### Learning Outcomes

- Multiply a polynomial by a monomial

In the exponents section, we practiced multiplying monomials together, like we did with this expression: [latex]24{x}^{8}2{x}^{5}[/latex]. The only thing different between that section and this one is that we called it simplifying, and now we are calling it polynomial multiplication. Remember that simplifying a mathematical expression means performing as many operations as we can until there are no more to perform, including multiplication. In this section we will show examples of how to multiply more than just monomials. We will multiply monomials with binomials and trinomials. We will also learn some techniques for multiplying two binomials together.

### Example

Multiply. [latex]-9x^{3}\cdot 3x^{2}[/latex]

That’s it! When multiplying monomials, multiply the coefficients together, and then multiply the variables together. Remember, if two variables have the same base, follow the rules of exponents, like this:

[latex] \displaystyle 5{{a}^{4}}\cdot 7{{a}^{6}}=35{{a}^{10}}[/latex]

The following video provides more examples of multiplying monomials with different exponents.

## Find the product of polynomials and monomials

Previously, you learned to use the Distributive Property to simplify expressions such as [latex]2\left(x - 3\right)[/latex]. You multiplied both terms in the parentheses, [latex]x\text{ and }3[/latex], by [latex]2[/latex], to get [latex]2x - 6[/latex]. With this chapter’s new vocabulary, you can say you were multiplying a binomial, [latex]x - 3[/latex], by a monomial, [latex]2[/latex]. Multiplying a binomial by a monomial is nothing new for you! The distributive property can be used to multiply a monomial and a binomial. Just remember that the monomial must be multiplied by each term in the binomial.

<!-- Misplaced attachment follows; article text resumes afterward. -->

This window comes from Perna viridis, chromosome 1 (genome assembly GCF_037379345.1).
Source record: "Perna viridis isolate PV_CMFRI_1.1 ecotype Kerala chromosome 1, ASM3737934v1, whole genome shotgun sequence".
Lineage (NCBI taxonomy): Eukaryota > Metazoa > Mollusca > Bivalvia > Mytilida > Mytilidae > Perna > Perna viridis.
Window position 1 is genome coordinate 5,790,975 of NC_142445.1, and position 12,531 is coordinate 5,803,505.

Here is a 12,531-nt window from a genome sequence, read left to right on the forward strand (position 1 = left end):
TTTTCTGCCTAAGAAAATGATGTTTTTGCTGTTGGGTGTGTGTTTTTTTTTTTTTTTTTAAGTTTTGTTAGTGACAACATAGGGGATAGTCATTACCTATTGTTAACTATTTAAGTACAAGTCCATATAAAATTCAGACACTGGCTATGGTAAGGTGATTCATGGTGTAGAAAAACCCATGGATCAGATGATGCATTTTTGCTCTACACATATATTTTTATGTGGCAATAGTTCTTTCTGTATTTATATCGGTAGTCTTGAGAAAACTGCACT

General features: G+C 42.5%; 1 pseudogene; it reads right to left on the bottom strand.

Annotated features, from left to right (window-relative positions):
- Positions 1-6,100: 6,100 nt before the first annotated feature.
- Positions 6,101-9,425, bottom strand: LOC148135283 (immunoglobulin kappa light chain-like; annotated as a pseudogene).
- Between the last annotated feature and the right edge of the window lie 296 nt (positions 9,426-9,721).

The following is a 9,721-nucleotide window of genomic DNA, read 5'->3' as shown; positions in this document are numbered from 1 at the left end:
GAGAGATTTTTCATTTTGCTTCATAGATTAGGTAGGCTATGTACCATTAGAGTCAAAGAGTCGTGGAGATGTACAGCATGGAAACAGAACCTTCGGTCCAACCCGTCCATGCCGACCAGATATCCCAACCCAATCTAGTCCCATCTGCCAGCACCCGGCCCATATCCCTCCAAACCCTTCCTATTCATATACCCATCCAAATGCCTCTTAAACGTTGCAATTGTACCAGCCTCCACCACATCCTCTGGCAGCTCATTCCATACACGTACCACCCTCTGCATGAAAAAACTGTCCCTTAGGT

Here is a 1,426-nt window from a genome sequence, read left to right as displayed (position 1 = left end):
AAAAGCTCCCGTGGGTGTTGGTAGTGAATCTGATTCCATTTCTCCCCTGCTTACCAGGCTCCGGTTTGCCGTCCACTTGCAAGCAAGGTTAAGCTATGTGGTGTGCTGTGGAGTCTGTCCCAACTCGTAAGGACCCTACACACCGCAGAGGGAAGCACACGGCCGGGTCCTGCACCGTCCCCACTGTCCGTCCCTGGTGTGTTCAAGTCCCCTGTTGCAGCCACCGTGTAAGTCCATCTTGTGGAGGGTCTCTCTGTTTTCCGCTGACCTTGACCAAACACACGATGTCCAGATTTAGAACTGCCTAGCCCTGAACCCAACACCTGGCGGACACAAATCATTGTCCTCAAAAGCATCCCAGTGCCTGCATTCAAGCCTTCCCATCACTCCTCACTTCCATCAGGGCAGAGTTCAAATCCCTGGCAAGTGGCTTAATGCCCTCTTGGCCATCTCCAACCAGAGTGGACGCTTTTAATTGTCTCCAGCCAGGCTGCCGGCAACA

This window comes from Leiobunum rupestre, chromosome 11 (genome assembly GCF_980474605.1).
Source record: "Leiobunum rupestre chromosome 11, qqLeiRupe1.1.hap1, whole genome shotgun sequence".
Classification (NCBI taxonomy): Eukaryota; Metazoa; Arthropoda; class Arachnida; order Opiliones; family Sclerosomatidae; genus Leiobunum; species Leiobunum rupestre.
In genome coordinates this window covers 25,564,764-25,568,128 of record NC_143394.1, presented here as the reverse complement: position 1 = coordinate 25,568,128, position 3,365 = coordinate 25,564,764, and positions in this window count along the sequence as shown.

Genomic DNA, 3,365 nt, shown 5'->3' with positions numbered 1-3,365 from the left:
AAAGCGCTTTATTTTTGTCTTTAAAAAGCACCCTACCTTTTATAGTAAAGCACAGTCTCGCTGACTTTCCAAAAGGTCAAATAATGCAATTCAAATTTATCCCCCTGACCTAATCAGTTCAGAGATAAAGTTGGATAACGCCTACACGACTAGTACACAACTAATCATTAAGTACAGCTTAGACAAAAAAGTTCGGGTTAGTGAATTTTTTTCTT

### example

Multiply: [latex]3\left(x+7\right)[/latex]

Solution

[latex]3\left(x+7\right)[/latex] | |

Distribute. | |

[latex]3\cdot x+3\cdot 7[/latex] | |

Simplify. | [latex]3x+21[/latex] |

### try it

### example

Multiply: [latex]x\left(x - 8\right)[/latex]

### try it

### example

Multiply: [latex]10x\left(4x+y\right)[/latex]

### try it

In the next example, you will see how to multiply a second degree monomial with a binomial. Note the use of exponent rules.

### Example

Simplify. [latex]5x^2\left(4x^{2}+3x\right)[/latex]

Now let’s add another layer by multiplying a monomial by a trinomial. Multiplying a monomial by a trinomial works in much the same way as multiplying a monomial by a binomial. Consider the expression [latex]2x\left(2x^{2}+5x+10\right)[/latex].

This expression can be modeled with a sketch like the one below.

The only difference between this example and the previous one is there is one more term to distribute the monomial to.

[latex]\begin{array}{c}2x\left(2x^{2}+5x+10\right)=2x\left(2x^{2}\right)+2x\left(5x\right)=2x\left(10\right)\\=4x^{3}+10x^{2}+20x\end{array}[/latex]

You will always need to pay attention to negative signs when you are multiplying. Watch what happens to the sign on the terms in the trinomial when it is multiplied by a negative monomial in the next example.

### Example

Simplify. [latex]-7x\left(2x^{2}-5x+1\right)[/latex]

### example

Multiply: [latex]-2x\left(5{x}^{2}+7x - 3\right)[/latex]

### try it

### example

Multiply: [latex]4{y}^{3}\left({y}^{2}-8y+1\right)[/latex]

### try it

Now we will have the monomial as the second factor.

### example

Multiply: [latex]\left(x+3\right)p[/latex]

### try it

In the following video we show more examples of how to multiply monomials with other polynomials.